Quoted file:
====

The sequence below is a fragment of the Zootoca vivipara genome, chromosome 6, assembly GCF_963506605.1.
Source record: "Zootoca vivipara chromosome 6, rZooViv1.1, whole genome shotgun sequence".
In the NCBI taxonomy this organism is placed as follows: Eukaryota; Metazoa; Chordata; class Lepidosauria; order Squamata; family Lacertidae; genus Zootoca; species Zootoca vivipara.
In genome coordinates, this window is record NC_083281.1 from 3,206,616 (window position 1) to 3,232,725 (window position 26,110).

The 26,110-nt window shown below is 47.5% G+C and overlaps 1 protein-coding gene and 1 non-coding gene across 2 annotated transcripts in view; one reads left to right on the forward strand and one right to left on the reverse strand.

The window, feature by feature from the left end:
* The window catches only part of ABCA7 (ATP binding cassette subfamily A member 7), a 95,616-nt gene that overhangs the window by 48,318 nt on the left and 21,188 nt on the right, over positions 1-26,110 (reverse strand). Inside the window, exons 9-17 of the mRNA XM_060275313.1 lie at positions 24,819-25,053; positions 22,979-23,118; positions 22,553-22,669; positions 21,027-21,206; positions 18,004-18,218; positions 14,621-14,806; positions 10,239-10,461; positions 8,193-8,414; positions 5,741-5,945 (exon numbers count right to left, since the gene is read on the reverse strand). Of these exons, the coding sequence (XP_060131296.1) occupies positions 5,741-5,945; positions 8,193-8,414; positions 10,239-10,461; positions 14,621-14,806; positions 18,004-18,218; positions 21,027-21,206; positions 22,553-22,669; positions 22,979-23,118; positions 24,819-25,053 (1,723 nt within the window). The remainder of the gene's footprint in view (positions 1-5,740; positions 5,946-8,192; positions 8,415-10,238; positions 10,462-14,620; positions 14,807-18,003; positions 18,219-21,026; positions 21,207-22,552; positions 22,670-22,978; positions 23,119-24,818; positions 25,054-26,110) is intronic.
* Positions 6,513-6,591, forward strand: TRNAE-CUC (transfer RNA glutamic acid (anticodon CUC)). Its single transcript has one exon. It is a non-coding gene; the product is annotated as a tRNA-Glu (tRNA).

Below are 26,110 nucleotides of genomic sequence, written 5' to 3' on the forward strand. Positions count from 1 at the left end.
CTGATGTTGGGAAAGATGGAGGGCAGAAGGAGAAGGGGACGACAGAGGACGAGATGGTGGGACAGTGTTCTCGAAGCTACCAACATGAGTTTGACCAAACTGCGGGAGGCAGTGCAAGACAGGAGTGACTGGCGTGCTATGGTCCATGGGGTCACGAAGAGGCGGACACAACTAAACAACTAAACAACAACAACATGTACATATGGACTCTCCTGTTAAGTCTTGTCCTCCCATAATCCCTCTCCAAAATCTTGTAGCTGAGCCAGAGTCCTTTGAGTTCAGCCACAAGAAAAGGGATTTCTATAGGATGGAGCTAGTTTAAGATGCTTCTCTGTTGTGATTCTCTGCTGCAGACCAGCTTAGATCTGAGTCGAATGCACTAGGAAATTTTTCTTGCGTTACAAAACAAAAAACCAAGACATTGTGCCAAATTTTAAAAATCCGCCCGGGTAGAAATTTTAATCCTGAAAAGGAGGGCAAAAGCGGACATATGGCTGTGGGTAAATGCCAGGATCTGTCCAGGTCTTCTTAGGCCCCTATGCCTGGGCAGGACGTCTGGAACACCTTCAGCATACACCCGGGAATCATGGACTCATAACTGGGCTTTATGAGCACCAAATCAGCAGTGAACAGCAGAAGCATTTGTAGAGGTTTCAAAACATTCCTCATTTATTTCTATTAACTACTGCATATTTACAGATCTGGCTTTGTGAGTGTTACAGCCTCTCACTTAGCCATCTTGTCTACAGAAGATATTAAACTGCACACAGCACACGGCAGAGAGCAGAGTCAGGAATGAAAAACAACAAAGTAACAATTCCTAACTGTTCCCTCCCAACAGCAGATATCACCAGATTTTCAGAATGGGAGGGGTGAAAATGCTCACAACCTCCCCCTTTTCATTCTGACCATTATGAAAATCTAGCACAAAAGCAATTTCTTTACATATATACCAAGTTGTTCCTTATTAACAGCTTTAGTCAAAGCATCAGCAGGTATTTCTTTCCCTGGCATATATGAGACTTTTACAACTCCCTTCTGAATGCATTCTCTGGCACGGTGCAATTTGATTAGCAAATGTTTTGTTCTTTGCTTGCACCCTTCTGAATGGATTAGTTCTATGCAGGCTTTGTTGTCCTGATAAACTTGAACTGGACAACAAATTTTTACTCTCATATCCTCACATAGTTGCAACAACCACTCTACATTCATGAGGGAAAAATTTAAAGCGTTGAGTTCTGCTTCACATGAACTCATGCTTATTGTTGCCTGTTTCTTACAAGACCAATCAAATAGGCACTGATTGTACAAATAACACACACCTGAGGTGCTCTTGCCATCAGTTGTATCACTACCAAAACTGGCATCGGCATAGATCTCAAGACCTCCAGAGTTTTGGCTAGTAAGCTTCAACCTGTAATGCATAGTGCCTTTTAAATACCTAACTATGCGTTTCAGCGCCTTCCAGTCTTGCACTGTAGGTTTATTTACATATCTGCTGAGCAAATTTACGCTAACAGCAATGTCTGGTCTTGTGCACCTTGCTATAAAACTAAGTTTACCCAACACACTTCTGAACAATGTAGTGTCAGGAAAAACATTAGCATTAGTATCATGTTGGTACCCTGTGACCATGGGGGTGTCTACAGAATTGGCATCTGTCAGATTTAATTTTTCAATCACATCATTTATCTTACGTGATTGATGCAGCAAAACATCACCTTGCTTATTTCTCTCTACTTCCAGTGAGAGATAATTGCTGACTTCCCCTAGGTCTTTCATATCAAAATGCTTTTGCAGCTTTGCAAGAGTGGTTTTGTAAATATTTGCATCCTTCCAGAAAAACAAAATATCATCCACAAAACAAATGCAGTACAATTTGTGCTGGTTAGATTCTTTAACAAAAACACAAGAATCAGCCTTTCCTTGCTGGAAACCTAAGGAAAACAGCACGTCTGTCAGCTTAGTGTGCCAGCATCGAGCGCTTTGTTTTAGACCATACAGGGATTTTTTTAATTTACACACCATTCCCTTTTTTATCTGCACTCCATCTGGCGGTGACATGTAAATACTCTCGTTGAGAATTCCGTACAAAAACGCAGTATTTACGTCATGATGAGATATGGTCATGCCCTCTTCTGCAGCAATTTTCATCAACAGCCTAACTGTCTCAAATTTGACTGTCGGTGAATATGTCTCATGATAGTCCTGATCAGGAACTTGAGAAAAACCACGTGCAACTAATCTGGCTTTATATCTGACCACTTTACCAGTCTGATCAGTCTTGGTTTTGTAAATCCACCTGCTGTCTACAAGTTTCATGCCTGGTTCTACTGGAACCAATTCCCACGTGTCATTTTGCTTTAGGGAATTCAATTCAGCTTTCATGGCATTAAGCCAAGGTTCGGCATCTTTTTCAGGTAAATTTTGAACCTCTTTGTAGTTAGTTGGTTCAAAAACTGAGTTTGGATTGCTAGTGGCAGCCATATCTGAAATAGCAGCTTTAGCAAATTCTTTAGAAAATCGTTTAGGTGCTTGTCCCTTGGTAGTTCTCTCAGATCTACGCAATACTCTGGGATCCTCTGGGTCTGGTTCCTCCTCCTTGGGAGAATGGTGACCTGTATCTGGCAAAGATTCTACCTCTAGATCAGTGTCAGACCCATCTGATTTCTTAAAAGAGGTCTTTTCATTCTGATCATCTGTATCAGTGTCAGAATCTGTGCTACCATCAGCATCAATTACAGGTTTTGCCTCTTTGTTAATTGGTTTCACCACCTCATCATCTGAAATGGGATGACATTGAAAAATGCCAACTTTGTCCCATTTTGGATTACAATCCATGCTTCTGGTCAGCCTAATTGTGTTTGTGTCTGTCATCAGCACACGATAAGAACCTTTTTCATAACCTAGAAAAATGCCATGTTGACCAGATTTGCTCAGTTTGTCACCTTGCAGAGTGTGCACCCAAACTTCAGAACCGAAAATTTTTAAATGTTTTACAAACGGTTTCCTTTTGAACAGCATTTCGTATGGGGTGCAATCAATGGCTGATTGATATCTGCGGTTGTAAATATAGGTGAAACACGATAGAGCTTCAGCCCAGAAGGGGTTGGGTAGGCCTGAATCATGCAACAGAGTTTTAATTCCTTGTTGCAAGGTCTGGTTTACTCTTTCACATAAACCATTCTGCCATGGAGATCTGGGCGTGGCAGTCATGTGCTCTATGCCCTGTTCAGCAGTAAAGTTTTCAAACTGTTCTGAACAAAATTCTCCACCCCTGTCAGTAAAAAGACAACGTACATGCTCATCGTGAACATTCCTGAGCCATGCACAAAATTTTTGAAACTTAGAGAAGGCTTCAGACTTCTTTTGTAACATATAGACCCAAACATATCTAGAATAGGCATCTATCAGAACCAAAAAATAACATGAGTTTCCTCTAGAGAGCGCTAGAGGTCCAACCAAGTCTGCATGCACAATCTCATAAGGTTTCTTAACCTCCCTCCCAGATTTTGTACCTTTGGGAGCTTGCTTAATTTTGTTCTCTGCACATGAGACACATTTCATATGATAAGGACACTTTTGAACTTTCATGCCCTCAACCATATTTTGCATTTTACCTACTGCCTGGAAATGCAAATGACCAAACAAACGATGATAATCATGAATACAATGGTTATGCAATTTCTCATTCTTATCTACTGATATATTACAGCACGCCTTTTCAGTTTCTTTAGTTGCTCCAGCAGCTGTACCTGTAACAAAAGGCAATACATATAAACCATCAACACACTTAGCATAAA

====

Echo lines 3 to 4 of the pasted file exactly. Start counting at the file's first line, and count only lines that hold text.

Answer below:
In the NCBI taxonomy this organism is placed as follows: Eukaryota; Metazoa; Chordata; class Lepidosauria; order Squamata; family Lacertidae; genus Zootoca; species Zootoca vivipara.
In genome coordinates, this window is record NC_083281.1 from 3,206,616 (window position 1) to 3,232,725 (window position 26,110).